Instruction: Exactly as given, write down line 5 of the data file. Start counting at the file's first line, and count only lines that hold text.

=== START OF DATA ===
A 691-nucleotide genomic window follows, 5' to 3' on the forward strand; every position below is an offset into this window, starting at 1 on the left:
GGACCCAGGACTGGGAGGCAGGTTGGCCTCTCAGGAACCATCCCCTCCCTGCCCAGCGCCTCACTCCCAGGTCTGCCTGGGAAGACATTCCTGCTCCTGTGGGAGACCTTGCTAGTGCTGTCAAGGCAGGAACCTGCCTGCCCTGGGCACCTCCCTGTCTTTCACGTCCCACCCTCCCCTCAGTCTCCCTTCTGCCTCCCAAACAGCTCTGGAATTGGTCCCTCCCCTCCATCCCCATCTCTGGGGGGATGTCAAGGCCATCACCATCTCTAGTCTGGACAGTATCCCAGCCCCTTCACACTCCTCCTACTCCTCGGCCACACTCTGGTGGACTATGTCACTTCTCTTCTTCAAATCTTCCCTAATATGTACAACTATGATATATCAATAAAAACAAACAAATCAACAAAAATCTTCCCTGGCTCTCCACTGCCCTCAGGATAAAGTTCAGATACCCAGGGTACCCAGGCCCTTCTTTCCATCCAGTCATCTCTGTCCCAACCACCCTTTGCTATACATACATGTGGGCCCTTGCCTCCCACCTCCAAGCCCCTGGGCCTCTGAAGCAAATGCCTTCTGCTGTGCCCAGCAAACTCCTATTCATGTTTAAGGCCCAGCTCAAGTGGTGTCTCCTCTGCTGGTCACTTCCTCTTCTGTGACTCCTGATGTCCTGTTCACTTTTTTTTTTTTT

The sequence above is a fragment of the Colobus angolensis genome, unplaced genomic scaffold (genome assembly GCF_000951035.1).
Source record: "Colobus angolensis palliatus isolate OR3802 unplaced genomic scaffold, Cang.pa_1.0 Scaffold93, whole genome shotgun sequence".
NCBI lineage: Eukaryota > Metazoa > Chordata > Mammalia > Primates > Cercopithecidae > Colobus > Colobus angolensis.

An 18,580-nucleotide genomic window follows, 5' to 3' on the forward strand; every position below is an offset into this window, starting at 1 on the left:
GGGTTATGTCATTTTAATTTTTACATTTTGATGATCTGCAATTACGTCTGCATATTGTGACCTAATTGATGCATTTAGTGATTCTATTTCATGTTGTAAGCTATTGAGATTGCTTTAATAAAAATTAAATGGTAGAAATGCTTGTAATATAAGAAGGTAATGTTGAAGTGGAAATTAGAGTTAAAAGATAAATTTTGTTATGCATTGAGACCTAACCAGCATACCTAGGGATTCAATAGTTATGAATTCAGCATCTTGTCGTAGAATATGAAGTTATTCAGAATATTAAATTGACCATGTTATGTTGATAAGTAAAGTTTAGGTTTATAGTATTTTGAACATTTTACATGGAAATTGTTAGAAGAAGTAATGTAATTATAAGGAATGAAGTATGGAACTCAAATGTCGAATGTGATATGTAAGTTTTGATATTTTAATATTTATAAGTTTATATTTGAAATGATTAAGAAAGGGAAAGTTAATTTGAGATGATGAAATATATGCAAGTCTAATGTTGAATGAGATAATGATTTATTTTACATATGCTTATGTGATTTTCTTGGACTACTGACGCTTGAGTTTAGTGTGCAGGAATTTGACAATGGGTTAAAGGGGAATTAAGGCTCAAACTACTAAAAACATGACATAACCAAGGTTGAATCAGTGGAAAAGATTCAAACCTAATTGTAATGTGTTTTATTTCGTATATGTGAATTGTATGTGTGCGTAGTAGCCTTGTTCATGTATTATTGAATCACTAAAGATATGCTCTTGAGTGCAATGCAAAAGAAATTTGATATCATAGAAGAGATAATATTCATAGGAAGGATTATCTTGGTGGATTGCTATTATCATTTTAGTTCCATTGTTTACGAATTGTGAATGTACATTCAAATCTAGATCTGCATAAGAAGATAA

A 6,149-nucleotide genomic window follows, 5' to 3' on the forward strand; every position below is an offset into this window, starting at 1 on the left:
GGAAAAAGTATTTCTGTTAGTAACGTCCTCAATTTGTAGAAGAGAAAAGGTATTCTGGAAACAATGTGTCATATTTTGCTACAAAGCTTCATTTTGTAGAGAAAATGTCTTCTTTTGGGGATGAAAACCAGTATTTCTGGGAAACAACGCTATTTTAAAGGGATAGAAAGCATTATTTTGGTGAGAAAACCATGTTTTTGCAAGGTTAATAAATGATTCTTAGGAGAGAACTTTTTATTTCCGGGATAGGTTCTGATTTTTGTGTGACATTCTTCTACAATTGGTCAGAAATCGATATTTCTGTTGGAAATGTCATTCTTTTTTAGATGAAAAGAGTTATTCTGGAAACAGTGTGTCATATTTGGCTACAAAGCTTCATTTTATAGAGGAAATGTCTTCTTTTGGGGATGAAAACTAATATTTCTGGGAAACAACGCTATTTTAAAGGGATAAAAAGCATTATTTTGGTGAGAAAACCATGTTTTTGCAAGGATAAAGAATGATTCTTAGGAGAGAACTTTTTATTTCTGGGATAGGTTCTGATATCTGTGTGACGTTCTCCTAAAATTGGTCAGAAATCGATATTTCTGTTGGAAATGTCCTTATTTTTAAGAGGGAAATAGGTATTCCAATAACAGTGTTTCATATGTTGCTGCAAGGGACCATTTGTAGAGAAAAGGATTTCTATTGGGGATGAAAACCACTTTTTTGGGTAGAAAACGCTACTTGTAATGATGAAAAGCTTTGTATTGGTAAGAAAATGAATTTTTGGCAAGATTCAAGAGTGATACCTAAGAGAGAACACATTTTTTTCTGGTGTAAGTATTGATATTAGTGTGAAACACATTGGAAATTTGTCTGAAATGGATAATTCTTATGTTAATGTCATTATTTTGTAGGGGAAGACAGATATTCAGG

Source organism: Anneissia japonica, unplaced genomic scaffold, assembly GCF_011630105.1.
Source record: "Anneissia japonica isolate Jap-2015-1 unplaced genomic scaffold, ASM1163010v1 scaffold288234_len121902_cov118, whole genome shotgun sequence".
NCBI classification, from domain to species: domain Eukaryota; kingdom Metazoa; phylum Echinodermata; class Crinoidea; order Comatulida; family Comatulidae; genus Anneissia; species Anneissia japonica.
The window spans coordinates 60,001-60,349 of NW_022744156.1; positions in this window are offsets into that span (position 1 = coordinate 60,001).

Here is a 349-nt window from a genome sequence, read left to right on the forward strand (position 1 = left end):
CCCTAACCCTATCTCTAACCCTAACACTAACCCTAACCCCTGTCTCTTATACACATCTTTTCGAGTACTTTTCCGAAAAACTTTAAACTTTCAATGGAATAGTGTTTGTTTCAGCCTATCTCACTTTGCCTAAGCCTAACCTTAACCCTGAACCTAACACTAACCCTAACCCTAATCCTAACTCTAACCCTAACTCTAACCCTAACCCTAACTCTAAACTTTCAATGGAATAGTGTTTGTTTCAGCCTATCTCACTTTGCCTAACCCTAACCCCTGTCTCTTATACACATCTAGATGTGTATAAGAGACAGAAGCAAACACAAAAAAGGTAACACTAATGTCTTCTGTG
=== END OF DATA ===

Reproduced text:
NCBI lineage: Eukaryota > Metazoa > Chordata > Mammalia > Primates > Cercopithecidae > Colobus > Colobus angolensis.